the interest annually without insurance company penalties. The IRS,
however, is not that generous. You'll pay a 10 percent penalty on
The FDIC covers CDs held in your bank or brokerage
account. If your bank or brokerage fails, FDIC coverage
will reimburse you up to a maximum of $100,000 per
non-retirement account or $250,000 for retirement
If your insurance company fails, your CD-type annuities
might be covered up to $100,000 by your state's guaranty association.
The associations operate under their state law. What they cover
and how much varies from state to state.
If you're considering a CD-type annuity, you'll have
to ask specifically about what is covered by the state guaranty
association. Most states do not allow insurance agents to mention
the coverage as a selling point.
Certified financial planner and registered employee
benefits consultant Michael Miles of McLean, Va., says he's leery
of CD-type annuities as an investment.
"The tax deferral is interesting, but I can't
really see where that overcomes the limitations of an annuity contract.
These things tend to be marketed to people who are chasing an interest
rate," says Miles. "As a financial planner, my intention
in annuities is to solve a functional need; guarantee income over
someone's lifetime, prevent the depletion of a source of money vs.,
'Wow, that sounds like a great interest rate.'"
Investors who opt for a CD-type annuity should get
everything in writing, says CFP Jay Shein of Compass Financial Group
in Lighthouse Point, Fla.
"There's no free lunch. Ask how fast I can get
out, what are the penalties -- both IRS and the insurance company.
Ask what the commission is and have them put it in writing. You
should know what the conflicts of interest are. The fact that they
exist is OK, but you need to know what they are."
Danny Fisher disagrees that information about the
commission is important.
"What does it matter to the client? He's buying
a guaranteed rate regardless of what the commission is. It doesn't
matter what's in the deal for the agent because the client has a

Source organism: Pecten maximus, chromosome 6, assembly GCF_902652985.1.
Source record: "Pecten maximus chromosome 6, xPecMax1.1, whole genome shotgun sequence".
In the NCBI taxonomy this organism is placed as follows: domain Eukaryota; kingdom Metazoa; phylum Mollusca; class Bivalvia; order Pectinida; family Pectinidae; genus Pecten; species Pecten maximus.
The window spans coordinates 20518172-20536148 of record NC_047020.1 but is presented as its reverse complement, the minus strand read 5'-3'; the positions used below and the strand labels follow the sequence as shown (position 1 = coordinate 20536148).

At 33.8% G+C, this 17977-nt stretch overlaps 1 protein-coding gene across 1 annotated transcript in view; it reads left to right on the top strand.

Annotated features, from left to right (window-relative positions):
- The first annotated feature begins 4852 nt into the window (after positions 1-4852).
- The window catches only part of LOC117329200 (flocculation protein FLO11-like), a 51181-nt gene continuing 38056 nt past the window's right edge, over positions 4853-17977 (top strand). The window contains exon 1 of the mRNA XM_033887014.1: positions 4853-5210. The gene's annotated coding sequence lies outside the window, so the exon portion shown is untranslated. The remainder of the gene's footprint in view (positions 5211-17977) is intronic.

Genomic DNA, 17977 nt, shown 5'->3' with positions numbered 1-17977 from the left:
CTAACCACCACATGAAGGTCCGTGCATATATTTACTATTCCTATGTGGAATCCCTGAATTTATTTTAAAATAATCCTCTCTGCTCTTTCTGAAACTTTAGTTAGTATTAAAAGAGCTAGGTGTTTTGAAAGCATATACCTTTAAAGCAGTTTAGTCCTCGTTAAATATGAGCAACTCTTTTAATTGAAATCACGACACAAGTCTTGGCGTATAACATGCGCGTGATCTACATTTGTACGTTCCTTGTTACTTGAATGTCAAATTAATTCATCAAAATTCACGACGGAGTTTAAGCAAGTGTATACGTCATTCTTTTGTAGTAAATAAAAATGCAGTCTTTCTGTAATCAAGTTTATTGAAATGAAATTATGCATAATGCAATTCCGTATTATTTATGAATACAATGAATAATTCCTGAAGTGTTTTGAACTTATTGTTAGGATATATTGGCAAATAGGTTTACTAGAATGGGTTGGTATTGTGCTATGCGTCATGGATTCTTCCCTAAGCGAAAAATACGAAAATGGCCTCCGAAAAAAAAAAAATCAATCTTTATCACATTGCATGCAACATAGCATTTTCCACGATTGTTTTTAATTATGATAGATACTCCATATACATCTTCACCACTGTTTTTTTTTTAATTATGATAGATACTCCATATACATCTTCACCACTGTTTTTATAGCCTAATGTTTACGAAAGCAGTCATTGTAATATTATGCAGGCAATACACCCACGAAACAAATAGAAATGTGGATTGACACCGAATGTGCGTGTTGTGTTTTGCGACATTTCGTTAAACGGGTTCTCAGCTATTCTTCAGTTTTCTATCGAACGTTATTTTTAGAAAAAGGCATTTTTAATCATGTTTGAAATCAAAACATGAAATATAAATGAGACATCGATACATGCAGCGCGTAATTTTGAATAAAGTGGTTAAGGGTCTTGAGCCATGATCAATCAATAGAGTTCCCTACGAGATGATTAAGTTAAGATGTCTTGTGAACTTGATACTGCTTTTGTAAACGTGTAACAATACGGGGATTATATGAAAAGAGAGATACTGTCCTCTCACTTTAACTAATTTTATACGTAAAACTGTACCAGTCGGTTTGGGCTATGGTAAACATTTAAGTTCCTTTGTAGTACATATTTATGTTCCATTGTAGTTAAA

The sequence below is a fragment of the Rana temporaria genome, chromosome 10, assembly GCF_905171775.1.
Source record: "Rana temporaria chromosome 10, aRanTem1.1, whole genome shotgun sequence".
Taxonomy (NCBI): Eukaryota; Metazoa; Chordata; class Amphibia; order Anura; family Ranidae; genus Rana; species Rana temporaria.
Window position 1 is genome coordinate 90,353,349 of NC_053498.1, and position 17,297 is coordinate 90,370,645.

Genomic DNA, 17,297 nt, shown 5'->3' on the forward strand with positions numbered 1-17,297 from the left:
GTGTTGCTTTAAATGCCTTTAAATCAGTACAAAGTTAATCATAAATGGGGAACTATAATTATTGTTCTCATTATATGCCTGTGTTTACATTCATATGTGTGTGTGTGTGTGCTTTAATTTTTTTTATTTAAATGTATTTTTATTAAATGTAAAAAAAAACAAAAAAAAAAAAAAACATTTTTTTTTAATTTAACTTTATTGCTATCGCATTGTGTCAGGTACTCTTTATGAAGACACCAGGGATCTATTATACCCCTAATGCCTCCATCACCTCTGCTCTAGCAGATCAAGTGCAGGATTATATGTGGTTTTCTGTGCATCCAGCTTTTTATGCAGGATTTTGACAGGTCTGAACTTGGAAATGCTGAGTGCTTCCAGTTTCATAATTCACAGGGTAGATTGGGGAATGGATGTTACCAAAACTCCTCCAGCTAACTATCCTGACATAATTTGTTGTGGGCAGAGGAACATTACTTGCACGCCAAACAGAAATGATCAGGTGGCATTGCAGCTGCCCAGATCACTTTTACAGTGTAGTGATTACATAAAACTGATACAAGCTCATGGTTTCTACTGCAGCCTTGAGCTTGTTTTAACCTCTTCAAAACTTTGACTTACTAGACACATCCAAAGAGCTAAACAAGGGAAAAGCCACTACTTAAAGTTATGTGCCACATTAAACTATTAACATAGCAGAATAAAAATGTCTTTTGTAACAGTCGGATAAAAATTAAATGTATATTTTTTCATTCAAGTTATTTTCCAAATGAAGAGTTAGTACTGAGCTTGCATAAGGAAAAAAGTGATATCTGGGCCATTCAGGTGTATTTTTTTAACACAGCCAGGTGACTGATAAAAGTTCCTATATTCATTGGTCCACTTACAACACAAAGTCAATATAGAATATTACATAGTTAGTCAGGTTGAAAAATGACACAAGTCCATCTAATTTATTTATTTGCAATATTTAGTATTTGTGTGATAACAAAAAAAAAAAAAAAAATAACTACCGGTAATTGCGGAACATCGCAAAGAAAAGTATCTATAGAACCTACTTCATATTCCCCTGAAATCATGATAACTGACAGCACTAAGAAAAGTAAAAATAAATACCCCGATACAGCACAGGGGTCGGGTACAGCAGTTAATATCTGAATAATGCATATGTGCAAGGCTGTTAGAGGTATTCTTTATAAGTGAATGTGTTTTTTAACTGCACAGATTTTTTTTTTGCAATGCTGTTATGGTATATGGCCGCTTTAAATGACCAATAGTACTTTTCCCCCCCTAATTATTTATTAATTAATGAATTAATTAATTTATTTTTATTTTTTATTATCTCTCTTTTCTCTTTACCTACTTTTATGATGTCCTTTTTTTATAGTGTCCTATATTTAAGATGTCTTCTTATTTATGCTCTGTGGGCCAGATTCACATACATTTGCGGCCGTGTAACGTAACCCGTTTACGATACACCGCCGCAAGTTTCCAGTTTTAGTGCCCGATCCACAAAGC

guaranteed deal. The only question for the customer is, should it
be for four years or five years, and who's got the best interest
rate?" Fisher says.
But CFP Benjamin Tobias of Tobias Financial Advisors
in Plantation, Fla., says you have a right to know why someone you're
going to for investment advice is promoting a particular product.
Knowing how much commission the agent makes can open your eyes.
Tobias also questions the value of locking in a low
rate with the typical early withdrawal penalty structure of a CD-type
"Let's say we have a five-year CD-type annuity
at 4 percent and let's say the average five-year rate in 2005 is
8 percent. Now suppose three years down the road you want to get
your money out. You're looking at 5 percent cost. You're locking
in a low rate. There's no logic to locking in rates when they're
low and we don't know when they'll start turning up."
Fisher says most CD-type annuities have an escape
hatch. The penalty will be waived if the customer allows the insurance
company to pay them over a five-year period or longer.
That may not sound like much of a deal to someone
who is cashing out because they want their money right away, but
it might work for some people.
CD-type annuities are probably best for people who
are close to age 59½. You'd want the annuity to mature after
you're 59½. Otherwise you'll have to roll over the annuity
to avoid the 10 percent IRS penalty.